All manner of tragedies
On the surface, and when you read the blurb on the cover, you imagine the latest Patrick de Witt novel, French Exit, would be a comedy of manners set amongst the moneyed New York elite. Much like his acclaimed 2011 novel, The Sisters Brothers, though, this latest book too is haunted by death.
We meet mother and son Frances and Malcolm Price, the protagonists, in the first pages of the novel as they are making an early exit from a party in a brownstone in New York City’s Upper East Side. Their relationship is one built on finely attuned sympathies and deep love. Introduced to them like this, Malcolm peeling off the clingy hostess from Frances, all sorts of alarm bells ring in one’s mind about whether this bond is maybe a bit too close for comfort.
However, as de Witt dexterously moves back and forth in time, peeling off layers in the narrative, we get the back story of this odd duo. The father, who had died 20 years before the novel opens, was Franklin Price, a legal eagle who took on the most questionable of cases and earned millions from distinctly insalubrious sources. His death, of a heart attack, was a tabloid sensation. The story went that on discovering his body, his widow took off to ski, and didn’t report his death.
As the book progresses, you learn that they have been living large on a diminishing fortune. Malcolm is in a state of arrested development his fiancée Susan thinks he is a lugubrious toddler. He doesn’t want to formalise their relationship, doesn’t want to completely move away from his mother, his biggest influence.
And what a mother: at 65, Frances still possesses a vitality that attracts men and women to her like moths to a flame. Late in the novel, waiters in a restaurant think of her as Jackie O, a cold beauty. She’s also on a downward spiral, buying homes, the money all but over and the bank ready to cut off all funds. Her advisor, a dry man with a dry name, Mr Baker, persuades her to sell off her possessions to acquire funds.
On getting those funds, instead of prudently salting it away for the future, Frances on an impulse decides to go to Paris to her friend Joan’s apartment. Malcolm accompanies his mother, leaving behind the long-suffering Susan. Oh, they also take along their cat, Small Frank, without the proper paperwork, a necessary co-traveller since Frances believes that her dead husband lives on in the animal.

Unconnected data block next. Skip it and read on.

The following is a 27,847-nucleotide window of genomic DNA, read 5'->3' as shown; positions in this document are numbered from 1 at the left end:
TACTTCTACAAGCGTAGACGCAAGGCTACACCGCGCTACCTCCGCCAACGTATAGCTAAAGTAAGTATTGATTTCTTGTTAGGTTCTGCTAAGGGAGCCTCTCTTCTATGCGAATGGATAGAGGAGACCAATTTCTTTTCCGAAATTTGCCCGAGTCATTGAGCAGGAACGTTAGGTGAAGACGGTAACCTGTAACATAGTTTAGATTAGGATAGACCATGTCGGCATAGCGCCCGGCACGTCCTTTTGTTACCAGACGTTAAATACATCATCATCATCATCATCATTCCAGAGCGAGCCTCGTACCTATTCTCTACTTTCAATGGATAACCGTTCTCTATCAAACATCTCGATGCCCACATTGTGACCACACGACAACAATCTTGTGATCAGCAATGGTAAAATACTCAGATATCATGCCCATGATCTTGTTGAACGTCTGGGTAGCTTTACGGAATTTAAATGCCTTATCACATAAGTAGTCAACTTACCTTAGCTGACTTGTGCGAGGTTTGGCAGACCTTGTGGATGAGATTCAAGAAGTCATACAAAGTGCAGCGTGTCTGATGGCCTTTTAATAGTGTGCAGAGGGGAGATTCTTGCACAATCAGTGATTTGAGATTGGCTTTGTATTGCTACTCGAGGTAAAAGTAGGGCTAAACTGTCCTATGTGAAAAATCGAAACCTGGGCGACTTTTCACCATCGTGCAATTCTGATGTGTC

Blithe, carefree creatures like Frances and Malcolm can be found in all kinds of fiction. It takes special skill to make such characters empathetic. Yet, de Witt achieves the impossible. You care for this mother and son and would very much like to follow them on their foolhardy cruise ship journey. You still care for them once they are settled in their Parisian apartment and go through days in suspended animation, unable to move forward because of the burden of the past. You even find yourself caring for the secondary characters that now include a dispirited medium, a tongue-tied private investigator and an American expat who latches on to the Prices. Black comedy is clearly deWitt’s forte, no matter what the setting. The Sisters Brothers was a Western suffused with violence. That book had a show-stopping ending involving chemicals, gold prospectors and beavers that will haunt readers long afterwards. French Exit, on the other hand, is a quieter story of love and loss set among the wealthy.
Towards the end of the book, unable to sleep, Frances goes out for a walk and meets a man. She explains she’s looking for the cat that’s run away. Has she, asks the man, looked under the bed? That’s where he always looks for anything he’s lost. When she returns home, Frances does look under the bed, but finds nothing.
Not long after this happens, and after much has changed in his personal circumstances, Malcolm explains how his mother was “overfine” for this world. De Witt pulls away the curtains and shows the beating heart underneath. The rich bleed, too. And no one can escape the Grim Reaper.